The New York Times travel section ran a decent enough article on Pittsburgh's best local food restaurants on Sunday, highlighting a quartet that emphasizes "what's fresh and what's local."
Did any of this take into account whether any of the restaurants served Pennsylvania wine? Of course not. I'm trying to contact Kathryn Matthews, who wrote the article, to ask her why she didn't include Pennsylvania wine in an article about Pennsylvania food, and if I can reach her, I'll update this post.
But this lack of respect for local wine is not surprising. Those of us who care about local wine, despite the successes we've had over the past several years, still run into too much of this closed-minded approach to what's local. Critics, chefs and restaurateurs bend over backwards to praise and to find locally-raised tomatoes and pigs, but wine? Too many of them can't be bothered. More, after the jump:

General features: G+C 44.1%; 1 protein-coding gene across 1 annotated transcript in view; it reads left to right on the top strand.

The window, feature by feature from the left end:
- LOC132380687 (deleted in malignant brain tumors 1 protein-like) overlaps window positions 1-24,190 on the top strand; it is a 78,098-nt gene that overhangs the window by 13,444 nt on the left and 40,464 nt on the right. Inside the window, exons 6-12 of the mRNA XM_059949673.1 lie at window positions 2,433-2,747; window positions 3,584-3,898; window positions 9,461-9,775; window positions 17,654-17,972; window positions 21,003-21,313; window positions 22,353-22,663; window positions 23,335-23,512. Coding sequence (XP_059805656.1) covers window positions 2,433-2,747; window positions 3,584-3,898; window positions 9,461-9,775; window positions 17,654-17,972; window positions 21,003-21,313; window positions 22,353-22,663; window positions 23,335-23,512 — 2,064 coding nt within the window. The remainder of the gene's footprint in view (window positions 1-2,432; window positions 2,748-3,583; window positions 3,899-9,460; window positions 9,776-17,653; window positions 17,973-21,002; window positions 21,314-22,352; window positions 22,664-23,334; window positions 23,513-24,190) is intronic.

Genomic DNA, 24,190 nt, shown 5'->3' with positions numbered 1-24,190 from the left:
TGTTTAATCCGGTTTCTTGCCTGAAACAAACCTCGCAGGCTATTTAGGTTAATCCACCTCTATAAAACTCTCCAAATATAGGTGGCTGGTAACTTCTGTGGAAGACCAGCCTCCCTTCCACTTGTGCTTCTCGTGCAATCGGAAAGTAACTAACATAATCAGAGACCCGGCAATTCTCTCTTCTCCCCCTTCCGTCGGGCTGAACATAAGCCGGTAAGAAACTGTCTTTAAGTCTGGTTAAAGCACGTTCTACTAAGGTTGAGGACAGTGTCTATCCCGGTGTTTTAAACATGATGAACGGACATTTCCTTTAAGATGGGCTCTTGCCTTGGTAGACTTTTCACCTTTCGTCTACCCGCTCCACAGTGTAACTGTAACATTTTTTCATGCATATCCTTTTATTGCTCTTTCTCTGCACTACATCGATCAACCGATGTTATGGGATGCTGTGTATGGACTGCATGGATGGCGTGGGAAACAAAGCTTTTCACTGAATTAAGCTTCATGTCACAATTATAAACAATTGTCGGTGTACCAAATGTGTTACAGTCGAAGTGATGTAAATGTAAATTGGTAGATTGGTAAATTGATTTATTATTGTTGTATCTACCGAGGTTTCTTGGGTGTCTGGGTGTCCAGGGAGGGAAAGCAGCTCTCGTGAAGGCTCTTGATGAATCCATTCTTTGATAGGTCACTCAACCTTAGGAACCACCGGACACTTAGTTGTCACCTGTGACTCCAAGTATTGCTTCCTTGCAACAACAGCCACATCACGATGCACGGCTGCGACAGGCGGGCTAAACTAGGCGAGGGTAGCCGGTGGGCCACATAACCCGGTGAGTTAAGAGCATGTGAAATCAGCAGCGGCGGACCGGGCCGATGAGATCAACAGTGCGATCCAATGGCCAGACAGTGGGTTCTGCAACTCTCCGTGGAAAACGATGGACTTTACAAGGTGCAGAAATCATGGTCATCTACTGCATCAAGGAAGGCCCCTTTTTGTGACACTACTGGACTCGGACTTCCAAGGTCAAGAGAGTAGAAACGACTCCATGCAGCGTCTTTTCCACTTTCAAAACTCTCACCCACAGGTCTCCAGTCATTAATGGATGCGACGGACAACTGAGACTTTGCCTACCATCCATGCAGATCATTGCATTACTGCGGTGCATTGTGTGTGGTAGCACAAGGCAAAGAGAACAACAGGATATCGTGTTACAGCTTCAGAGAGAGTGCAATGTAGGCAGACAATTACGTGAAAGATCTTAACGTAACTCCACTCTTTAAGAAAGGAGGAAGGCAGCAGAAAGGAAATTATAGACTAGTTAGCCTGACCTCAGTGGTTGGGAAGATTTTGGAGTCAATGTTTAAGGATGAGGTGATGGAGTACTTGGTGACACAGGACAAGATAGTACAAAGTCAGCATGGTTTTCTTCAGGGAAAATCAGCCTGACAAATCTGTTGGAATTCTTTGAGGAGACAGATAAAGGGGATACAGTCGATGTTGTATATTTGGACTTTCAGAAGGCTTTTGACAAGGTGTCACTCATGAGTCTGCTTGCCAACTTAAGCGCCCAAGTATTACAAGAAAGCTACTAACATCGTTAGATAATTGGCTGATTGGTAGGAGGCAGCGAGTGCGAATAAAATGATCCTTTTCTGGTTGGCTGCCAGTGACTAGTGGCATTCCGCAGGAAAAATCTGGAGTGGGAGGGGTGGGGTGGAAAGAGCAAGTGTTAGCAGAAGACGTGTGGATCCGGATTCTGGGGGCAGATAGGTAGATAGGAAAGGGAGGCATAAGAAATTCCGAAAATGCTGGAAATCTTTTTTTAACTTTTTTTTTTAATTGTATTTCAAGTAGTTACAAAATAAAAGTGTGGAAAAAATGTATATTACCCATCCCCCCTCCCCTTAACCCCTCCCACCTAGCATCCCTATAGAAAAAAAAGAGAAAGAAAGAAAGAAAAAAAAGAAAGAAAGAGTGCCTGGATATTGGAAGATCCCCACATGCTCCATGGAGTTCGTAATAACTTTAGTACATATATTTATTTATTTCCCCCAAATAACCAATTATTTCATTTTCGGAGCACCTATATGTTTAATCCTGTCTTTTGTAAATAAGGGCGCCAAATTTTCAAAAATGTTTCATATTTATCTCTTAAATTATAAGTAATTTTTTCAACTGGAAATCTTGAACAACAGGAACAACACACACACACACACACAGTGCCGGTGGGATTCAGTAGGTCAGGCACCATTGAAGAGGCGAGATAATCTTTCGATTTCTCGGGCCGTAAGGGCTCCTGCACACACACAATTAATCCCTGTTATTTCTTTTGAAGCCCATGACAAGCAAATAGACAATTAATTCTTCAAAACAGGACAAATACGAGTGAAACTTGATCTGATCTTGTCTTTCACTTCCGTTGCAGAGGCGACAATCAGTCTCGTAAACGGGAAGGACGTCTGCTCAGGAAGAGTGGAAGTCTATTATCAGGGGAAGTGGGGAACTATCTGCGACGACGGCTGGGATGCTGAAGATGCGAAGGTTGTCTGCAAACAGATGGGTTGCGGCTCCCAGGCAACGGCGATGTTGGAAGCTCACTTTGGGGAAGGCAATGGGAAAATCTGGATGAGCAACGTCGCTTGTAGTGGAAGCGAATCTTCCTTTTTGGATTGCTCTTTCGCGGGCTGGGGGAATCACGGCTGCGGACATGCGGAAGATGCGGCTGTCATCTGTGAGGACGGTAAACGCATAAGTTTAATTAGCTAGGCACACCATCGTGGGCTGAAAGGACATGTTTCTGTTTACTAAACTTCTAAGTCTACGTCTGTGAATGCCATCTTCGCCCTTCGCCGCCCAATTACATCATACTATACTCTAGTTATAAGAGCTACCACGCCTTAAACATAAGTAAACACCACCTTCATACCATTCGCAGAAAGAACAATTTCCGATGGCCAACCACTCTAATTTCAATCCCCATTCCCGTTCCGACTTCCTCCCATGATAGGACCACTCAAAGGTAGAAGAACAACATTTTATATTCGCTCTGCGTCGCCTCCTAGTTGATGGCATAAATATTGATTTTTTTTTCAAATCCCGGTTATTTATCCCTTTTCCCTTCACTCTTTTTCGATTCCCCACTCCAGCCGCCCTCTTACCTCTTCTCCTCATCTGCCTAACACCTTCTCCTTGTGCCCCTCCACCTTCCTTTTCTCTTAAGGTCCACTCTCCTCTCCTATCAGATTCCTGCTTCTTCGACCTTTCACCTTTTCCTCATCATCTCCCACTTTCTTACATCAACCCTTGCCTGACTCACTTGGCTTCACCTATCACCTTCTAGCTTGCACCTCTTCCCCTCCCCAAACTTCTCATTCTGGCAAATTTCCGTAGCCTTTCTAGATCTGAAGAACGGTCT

More problematic were the rest of the wines on the three lists -- the usual collection of distributor-driven brands, sommelier pets, and demographically safe labels. Three Austrian gruner veltliners at a restaurant that showcases local food? Conundrum and Sonoma-Cutrer, which are pleasant enough but stopped being interesting 20 years ago? Mumm Napa sparkling, also pleasant enough but available in hundreds of other restaurants that don't bill themselves as unique?
Wine lists like this make me wonder: Is local food a serious, long-lasting movement, or is it more short-term marketing? Are chefs really concerned about cooking local, or do the bean counters see local as a way to lure the older, more affluent "foodies" who can afford to pay $12 for an eggplant appetizer in the midst of the worst economic downturn in 40 years?